Let me explain…
I see huge value at drafting 1st overall. This is the most likely position to draft from to obtain a future superstar. You have your pick of every player in the draft. The pick is normally a consensus one that every team would choose 1st overall. And, in the past 30 years, 1st overall has turned into a star approximately 80% of the time. Why would I trade it? To start, I would not just trade it for the sake of trading it. It would be for a very specific deal and that would be for Ottawa’s 3rd and 5th overall picks. As well, I would use those picks in a very specific way, capitalizing on the obvious elite talent in the top 10 of the 2020 draft. This is the deal I would make because I think the Rangers could come out further ahead than keeping 1st overall and drafting Lafrenière.
This concept of trading up to acquire the 1st overall pick, or at least pursuing the idea, comes up every few years. In 2013, the Flames with three first round picks, 6th overall and two picks in the 20s, were rumored to have offered all three picks to Colorado in exchange for 1st overall, which would have been Nathan MacKinnon. Colorado quickly declined the deal and drafted MacKinnon, who has turned into a franchise center. The Flames drafted Sean Monahan, Emile Poirier and Morgan Klimchuk in the draft. Monahan has worked out as a formidable top 6 center but Poirier and Klimchuk only played nine games between the two. Both won’t be making the NHL. Colorado was right to turn down this deal. MacKinnon worked out much better than the three picks that were offered. However, because two of the 1st rounders were deep 1st round picks, the Flames ended up with two players with less than a 50% shot of making the NHL. If the deal involved multiple picks inside the top 5 or top 10, would Colorado have considered it?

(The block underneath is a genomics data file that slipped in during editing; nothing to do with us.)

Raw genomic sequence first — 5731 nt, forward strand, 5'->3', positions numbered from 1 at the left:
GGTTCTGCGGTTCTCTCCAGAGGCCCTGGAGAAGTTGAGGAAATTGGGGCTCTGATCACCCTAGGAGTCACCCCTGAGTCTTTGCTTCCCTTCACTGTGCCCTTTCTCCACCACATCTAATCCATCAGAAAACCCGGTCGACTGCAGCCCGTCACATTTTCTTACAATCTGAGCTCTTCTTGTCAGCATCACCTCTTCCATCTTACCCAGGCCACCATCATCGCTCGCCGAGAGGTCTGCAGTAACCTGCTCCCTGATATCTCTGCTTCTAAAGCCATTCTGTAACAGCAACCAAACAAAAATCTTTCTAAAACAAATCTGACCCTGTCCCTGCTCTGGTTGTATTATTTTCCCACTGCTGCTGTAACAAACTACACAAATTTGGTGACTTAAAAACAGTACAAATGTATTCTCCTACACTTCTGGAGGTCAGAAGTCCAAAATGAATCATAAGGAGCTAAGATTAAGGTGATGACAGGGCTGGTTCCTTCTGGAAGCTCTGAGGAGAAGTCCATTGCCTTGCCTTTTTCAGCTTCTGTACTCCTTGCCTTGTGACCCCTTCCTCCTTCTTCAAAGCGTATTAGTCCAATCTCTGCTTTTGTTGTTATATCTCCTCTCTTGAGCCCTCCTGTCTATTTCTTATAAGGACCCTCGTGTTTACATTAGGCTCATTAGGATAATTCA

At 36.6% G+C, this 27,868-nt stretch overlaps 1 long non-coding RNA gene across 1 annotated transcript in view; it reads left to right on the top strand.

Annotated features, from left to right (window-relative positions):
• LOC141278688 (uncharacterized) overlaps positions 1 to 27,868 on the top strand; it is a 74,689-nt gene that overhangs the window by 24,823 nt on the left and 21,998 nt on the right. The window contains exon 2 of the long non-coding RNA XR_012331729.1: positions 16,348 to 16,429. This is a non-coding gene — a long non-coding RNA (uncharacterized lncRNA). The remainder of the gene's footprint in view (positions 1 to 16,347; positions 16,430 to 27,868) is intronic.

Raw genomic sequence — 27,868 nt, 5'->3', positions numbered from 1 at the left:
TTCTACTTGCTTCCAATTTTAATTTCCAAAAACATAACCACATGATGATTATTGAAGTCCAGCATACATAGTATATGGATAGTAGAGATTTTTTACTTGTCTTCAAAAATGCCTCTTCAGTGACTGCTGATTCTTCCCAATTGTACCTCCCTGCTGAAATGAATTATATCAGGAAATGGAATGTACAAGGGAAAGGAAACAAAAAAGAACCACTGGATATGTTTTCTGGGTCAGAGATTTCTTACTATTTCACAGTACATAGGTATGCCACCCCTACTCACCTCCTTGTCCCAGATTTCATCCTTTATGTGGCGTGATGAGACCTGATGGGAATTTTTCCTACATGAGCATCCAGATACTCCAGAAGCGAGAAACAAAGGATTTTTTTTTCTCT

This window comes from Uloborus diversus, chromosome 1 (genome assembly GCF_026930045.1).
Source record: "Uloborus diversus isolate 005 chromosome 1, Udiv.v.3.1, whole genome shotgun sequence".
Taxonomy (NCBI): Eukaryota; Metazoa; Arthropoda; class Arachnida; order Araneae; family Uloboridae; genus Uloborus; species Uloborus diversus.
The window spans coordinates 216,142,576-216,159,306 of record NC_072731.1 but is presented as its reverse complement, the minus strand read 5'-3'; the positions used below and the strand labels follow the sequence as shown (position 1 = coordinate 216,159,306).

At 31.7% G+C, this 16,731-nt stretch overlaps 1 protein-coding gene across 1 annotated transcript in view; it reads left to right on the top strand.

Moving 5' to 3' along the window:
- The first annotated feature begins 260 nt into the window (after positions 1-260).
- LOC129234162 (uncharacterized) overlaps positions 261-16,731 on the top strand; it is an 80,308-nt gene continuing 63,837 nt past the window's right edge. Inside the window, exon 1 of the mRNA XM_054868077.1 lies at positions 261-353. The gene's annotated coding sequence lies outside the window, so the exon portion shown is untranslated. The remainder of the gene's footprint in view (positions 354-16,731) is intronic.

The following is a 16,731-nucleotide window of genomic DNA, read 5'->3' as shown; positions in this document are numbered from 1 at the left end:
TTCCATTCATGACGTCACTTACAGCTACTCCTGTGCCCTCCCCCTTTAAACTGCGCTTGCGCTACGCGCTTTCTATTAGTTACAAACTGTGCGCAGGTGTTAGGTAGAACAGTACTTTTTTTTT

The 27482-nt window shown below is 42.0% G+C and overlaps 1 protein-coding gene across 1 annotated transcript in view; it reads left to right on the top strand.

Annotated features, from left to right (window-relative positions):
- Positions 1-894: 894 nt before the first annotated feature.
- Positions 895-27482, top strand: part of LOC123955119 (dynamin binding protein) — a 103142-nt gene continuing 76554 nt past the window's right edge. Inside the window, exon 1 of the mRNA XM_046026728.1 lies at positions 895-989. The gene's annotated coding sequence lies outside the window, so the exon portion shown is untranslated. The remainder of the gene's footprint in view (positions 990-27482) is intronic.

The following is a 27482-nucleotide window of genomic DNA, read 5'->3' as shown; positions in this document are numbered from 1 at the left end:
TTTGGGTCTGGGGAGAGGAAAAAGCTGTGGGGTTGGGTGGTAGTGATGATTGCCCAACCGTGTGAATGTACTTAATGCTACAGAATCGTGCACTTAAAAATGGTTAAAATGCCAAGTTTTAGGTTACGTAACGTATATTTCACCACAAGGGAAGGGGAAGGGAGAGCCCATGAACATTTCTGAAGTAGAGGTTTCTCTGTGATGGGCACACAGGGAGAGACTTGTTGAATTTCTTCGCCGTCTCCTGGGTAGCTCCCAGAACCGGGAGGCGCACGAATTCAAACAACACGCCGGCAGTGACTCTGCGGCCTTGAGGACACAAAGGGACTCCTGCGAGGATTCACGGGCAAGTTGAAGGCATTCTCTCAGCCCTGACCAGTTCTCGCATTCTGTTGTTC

From the other side of the coin, one of the only examples of a team trading up to draft twice inside the top 5 was the famous Sedin trade. Brian Burke, in 1999, seeing that the Sedins had a telekinetic relationship and would be much better as a duo, he decided he needed to draft both. The Canucks already owned the 3rd overall pick. He then traded Bryan McCabe and a 2000 1st to Chicago for 4th overall. Then traded 4th overall and two 3rd picks to Tampa for 1st overall. Then made one final deal with Atlanta to give them the 1st overall pick (as they promised to take Stefan) and then the Canucks drafted the Sedins back to back at 2nd and 3rd. Out of the draft, the Canucks not only got twins but elite players with substantial star probability, at the draft. What if the Rangers could pull off something kind of like this? Might it be worth it? Well it’s very possible, in this draft especially.